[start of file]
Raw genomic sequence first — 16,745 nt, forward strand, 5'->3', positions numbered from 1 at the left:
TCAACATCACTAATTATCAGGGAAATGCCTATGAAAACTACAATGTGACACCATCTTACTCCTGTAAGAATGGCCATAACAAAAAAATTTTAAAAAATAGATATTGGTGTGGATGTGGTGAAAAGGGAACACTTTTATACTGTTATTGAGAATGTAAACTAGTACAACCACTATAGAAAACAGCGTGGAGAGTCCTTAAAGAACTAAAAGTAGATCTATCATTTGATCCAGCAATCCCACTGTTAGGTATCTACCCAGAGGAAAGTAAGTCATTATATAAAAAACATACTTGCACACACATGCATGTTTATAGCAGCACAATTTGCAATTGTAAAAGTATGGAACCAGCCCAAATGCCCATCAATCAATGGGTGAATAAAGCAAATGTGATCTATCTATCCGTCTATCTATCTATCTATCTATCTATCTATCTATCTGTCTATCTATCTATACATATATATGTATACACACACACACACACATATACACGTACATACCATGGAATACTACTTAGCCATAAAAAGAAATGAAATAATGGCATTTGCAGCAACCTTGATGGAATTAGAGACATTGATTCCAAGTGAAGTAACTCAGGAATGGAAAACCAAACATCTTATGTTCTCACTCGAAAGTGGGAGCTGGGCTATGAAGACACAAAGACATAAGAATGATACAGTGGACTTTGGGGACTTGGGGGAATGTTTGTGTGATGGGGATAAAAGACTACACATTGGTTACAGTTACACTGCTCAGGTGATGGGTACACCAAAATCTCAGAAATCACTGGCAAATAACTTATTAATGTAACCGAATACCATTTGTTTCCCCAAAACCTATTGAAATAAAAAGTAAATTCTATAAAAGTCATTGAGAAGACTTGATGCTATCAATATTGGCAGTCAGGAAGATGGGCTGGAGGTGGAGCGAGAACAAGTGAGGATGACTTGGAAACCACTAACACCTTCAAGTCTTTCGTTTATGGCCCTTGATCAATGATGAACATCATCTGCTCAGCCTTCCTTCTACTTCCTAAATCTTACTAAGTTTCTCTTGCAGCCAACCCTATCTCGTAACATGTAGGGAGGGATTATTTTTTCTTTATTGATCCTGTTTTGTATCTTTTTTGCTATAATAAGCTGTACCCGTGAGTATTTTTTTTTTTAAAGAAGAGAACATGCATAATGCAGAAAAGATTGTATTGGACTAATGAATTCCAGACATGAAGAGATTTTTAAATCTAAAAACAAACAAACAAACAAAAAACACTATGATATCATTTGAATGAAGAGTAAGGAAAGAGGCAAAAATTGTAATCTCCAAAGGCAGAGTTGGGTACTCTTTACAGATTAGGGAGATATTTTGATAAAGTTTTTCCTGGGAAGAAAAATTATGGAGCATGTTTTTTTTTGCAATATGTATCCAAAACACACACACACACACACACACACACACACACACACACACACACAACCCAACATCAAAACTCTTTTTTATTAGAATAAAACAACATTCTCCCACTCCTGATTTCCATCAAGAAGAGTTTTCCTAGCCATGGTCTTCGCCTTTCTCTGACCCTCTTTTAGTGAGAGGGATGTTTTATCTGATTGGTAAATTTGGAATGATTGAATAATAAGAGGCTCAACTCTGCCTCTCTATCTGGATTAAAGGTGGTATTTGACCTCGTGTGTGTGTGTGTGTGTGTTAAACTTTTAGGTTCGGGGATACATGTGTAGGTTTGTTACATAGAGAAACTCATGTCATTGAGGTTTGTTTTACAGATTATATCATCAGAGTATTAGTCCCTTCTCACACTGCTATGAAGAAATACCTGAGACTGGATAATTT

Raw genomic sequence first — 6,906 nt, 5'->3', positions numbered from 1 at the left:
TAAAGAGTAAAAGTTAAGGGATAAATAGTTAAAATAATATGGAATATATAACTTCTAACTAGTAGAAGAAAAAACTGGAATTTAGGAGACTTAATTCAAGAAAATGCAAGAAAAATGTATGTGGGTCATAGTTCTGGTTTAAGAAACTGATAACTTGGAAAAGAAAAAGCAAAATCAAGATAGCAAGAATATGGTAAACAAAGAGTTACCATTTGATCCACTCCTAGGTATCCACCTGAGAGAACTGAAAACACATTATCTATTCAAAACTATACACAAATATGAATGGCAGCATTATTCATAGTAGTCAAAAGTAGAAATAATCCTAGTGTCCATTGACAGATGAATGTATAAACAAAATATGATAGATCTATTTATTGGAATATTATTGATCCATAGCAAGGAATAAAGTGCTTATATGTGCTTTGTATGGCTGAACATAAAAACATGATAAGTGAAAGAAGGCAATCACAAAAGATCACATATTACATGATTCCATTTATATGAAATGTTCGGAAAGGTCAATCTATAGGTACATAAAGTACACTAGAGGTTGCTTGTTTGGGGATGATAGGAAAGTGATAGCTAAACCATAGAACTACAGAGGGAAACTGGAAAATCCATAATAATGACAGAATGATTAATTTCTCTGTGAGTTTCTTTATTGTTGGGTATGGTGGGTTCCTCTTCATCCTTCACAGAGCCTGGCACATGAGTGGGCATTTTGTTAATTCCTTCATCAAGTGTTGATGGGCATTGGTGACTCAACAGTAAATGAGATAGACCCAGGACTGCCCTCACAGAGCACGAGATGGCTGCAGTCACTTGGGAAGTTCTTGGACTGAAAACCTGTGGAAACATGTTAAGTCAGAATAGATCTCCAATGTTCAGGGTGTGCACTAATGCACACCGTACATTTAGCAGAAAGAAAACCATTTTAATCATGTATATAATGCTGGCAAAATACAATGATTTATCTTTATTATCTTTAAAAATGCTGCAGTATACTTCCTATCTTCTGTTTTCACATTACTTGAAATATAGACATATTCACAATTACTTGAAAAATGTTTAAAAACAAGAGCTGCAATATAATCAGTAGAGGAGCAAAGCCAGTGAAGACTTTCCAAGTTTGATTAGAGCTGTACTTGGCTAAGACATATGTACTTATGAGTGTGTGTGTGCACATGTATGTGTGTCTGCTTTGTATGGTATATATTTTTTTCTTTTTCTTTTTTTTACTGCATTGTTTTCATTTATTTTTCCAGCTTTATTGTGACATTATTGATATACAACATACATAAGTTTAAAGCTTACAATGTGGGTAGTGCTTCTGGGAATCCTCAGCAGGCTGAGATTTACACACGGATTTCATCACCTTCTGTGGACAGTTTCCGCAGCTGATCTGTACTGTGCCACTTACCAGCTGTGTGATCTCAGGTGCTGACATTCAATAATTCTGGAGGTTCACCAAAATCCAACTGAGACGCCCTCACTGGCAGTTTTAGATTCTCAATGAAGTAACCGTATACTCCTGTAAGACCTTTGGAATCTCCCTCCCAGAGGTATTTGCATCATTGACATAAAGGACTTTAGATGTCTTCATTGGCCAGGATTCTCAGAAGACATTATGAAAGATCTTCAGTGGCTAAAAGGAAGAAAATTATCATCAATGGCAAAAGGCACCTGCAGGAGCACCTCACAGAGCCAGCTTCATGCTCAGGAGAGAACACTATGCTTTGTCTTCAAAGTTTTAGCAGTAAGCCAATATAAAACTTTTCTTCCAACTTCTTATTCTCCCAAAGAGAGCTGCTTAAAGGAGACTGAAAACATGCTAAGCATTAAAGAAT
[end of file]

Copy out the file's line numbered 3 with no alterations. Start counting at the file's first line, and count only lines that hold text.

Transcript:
Raw genomic sequence first — 6,906 nt, 5'->3', positions numbered from 1 at the left: